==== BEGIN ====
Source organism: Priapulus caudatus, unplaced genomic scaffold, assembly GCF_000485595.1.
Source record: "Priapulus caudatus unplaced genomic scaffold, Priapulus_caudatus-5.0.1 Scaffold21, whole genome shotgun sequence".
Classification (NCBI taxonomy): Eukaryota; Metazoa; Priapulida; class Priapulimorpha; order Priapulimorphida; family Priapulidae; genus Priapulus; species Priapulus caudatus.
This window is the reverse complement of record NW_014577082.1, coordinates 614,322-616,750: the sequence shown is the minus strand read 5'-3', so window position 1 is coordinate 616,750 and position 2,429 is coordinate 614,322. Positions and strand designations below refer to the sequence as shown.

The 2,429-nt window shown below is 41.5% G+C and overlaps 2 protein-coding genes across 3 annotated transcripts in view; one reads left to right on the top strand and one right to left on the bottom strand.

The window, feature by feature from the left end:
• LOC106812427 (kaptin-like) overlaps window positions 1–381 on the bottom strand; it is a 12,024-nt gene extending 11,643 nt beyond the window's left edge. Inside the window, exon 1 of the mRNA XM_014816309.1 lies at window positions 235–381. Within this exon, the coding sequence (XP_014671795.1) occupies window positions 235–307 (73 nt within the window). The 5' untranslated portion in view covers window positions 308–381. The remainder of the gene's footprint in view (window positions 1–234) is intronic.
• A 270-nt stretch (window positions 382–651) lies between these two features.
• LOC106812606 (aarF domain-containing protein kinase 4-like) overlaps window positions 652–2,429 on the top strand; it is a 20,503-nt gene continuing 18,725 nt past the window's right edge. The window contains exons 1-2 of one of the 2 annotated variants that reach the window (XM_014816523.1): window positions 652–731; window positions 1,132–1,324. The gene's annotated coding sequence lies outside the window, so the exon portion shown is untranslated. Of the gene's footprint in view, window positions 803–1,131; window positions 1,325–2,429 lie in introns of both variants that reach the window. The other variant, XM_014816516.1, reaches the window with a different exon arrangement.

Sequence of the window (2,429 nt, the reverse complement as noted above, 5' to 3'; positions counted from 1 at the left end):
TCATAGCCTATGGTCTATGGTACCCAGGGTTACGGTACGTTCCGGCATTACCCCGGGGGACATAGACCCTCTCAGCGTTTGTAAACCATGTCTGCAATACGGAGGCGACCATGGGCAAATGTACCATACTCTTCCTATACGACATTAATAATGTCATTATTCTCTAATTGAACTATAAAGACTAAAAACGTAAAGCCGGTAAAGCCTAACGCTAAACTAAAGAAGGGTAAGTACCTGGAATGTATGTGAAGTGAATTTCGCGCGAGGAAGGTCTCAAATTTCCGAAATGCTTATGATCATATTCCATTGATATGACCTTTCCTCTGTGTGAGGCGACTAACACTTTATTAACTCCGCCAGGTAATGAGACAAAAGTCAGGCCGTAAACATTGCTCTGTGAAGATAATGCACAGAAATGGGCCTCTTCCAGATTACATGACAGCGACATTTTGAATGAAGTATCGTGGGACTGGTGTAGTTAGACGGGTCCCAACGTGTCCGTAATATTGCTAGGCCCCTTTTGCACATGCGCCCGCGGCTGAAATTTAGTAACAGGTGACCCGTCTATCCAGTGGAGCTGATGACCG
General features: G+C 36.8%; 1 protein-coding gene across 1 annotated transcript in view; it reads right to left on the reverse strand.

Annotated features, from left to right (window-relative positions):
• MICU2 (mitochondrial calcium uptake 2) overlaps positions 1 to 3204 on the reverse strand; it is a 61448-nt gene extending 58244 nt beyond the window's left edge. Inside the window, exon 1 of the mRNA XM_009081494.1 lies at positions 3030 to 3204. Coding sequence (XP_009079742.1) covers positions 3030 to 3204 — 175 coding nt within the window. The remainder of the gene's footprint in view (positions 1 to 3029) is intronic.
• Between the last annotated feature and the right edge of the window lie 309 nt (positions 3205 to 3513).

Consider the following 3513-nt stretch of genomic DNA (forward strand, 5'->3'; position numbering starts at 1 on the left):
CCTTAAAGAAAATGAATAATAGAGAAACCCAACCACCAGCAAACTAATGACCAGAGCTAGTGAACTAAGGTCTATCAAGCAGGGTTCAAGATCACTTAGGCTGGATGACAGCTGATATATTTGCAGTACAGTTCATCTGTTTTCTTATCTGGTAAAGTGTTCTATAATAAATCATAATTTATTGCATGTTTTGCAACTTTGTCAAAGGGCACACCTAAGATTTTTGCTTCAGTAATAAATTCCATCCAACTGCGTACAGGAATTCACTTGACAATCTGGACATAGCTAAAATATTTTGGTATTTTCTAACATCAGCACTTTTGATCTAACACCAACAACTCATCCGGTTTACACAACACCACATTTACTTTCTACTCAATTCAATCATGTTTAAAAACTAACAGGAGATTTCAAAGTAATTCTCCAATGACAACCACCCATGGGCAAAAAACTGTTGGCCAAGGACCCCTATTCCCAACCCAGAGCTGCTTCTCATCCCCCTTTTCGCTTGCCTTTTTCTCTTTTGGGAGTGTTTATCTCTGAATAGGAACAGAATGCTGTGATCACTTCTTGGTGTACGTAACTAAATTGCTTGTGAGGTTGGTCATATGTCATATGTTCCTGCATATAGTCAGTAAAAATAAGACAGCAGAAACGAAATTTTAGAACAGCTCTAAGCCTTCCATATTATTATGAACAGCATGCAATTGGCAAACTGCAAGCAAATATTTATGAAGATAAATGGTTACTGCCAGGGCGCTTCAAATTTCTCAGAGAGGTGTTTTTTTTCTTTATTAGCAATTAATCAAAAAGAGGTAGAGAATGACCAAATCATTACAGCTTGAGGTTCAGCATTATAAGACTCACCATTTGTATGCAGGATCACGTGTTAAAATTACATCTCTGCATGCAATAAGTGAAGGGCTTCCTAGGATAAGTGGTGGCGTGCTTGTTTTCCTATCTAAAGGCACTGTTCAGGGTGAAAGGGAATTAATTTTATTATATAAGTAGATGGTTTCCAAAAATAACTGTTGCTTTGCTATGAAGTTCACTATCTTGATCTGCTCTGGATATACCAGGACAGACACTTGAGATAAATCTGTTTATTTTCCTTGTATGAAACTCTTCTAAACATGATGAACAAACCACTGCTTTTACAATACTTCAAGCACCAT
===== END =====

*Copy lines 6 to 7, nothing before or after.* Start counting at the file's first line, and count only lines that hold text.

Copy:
The window, feature by feature from the left end:
• LOC106812427 (kaptin-like) overlaps window positions 1–381 on the bottom strand; it is a 12,024-nt gene extending 11,643 nt beyond the window's left edge. Inside the window, exon 1 of the mRNA XM_014816309.1 lies at window positions 235–381. Within this exon, the coding sequence (XP_014671795.1) occupies window positions 235–307 (73 nt within the window). The 5' untranslated portion in view covers window positions 308–381. The remainder of the gene's footprint in view (window positions 1–234) is intronic.